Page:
Rather than await any judgment either by intentional delay or error, and then seek its removal because there is no longer a debt, and there never was any real estate upon which to base a lien interest before or during bankruptcy, it would be prudent to treat any action in a court of competent jurisdiction as a threat to future property rights regardless of the validity and existence of a common law lien. Why permit this “after-acquired” language to endanger the future acquisition of real estate? It would be preferable to file the bankruptcy before the judgment can be granted, and before it can be recorded, thereby staying any creation of a judgment and discharging the debt before it can be used as a justification for recording. Avoid the creation of a judgment even where there is no current property at risk. Take action to avoid any judgment by seeking bankruptcy relief as soon as possible.
Student Loans: Similarly, student loan payments have been furloughed since last April 2020. While we await a return to normalcy, there have been several interesting developments in dealing with the enormous debt many students have accumulated. As you may know, there has been a provision in the Bankruptcy Code for over twenty years which limited a discharge of the student loan debt to only those debtors who suffered “undue hardship” in making the payments. Consequently, in some cases, the debt totaled tens of thousands or even hundreds of thousands of dollars which may never be repaid, yet their burden did not justify a discharge.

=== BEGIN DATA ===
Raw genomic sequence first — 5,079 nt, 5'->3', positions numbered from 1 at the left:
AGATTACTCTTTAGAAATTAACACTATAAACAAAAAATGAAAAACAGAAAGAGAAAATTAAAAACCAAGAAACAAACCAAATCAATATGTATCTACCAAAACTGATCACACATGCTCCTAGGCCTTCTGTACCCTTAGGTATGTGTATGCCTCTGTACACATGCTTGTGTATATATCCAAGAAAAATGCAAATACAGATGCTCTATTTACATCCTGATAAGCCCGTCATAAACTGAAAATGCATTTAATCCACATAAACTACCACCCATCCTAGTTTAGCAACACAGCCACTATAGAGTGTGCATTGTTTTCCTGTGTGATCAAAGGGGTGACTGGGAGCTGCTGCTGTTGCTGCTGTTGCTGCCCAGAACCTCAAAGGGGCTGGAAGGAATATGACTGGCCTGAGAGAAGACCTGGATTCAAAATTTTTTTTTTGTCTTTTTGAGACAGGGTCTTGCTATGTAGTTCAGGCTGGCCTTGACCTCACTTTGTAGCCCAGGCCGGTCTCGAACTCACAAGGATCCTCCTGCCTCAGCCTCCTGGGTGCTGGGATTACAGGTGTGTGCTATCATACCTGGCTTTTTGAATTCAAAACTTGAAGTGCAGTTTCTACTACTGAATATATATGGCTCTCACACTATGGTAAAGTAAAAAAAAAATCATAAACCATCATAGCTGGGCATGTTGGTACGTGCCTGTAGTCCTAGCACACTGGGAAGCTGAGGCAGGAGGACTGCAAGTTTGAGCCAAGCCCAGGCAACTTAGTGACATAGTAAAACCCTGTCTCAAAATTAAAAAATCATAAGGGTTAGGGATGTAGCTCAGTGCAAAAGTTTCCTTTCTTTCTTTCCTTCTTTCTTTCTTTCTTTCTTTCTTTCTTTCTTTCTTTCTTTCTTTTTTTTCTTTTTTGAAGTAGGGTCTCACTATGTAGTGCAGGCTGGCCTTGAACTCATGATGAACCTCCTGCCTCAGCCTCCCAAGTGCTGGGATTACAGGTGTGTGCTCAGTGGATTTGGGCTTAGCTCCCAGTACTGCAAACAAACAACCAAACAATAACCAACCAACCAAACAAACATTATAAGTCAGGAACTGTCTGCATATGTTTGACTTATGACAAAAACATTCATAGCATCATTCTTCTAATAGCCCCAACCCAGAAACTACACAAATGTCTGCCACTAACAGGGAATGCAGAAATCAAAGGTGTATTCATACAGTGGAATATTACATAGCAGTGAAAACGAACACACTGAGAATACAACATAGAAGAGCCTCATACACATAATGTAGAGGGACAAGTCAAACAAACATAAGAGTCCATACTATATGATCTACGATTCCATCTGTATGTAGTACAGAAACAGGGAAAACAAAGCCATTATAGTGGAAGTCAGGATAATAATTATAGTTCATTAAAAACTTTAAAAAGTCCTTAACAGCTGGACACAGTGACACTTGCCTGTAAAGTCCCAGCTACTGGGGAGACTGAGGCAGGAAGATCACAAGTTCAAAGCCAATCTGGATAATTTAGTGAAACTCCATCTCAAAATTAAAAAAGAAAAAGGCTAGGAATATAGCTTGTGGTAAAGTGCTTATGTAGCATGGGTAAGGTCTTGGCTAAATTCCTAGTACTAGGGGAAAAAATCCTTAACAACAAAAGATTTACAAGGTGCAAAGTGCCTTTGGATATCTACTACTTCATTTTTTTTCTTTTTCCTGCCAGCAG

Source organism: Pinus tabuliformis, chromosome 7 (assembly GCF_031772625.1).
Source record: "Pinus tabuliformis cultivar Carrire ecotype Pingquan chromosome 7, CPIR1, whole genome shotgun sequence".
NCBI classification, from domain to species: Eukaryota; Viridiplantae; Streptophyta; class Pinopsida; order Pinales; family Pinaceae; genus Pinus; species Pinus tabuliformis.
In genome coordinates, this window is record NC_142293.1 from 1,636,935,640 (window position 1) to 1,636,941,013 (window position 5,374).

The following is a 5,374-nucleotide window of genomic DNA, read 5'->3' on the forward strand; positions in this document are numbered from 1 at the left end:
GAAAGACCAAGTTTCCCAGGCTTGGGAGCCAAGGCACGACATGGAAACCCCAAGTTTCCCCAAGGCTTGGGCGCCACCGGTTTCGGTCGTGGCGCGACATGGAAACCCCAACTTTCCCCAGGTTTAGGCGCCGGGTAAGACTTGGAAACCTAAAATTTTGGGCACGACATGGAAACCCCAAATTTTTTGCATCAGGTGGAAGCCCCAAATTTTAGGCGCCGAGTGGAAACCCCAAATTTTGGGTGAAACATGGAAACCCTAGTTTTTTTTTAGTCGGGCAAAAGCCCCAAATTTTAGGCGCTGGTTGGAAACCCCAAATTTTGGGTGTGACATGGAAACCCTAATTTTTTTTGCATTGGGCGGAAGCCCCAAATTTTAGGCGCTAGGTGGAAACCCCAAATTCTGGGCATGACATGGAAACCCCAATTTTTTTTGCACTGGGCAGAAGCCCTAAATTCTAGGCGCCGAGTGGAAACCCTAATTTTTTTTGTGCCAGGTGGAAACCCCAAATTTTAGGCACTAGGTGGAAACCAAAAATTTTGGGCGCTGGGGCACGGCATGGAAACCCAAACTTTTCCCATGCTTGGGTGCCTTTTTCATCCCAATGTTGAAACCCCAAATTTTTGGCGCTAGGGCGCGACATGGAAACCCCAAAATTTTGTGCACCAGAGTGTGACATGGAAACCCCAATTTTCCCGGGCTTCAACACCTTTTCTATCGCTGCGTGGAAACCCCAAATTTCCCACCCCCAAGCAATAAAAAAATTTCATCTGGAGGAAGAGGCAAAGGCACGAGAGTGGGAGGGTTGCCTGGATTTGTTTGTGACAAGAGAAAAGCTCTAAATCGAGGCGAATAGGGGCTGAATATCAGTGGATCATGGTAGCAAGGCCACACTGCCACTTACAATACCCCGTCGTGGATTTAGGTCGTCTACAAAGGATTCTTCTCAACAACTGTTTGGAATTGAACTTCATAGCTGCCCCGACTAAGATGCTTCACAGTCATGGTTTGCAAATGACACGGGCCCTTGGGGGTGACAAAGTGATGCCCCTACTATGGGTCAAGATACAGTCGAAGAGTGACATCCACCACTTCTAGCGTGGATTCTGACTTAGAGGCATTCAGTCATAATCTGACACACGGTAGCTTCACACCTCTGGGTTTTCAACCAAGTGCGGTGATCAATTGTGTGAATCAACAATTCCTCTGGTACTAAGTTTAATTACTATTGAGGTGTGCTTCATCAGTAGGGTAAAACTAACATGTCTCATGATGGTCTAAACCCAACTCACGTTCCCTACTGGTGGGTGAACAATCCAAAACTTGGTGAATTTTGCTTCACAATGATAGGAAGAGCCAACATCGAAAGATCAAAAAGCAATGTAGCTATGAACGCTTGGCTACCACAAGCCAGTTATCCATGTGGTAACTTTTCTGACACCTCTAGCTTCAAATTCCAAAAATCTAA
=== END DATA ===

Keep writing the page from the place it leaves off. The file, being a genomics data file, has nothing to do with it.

There have been some encouraging developments in August 2021, which have a direct impact upon the earlier Senate Bill introduced by Senator Warren and others on February 2, 2021. This previous Bill was entitled, “The Medical Bankruptcy Fairness Act of 2021” and it was supposed to have been referred to the Senate Judiciary Committee for action. That Act was extremely beneficial because it defined “medical” victims of the Covid Virus as anyone who suffered financial loss, lost employment, or furlough, by reason of the pandemic, and qualified them for the discharge of a student loan in bankruptcy. This language entitled almost everyone to a discharge of student loans in bankruptcy. Unfortunately, that Act never appears to have been given serious consideration by even the Judiciary Committee.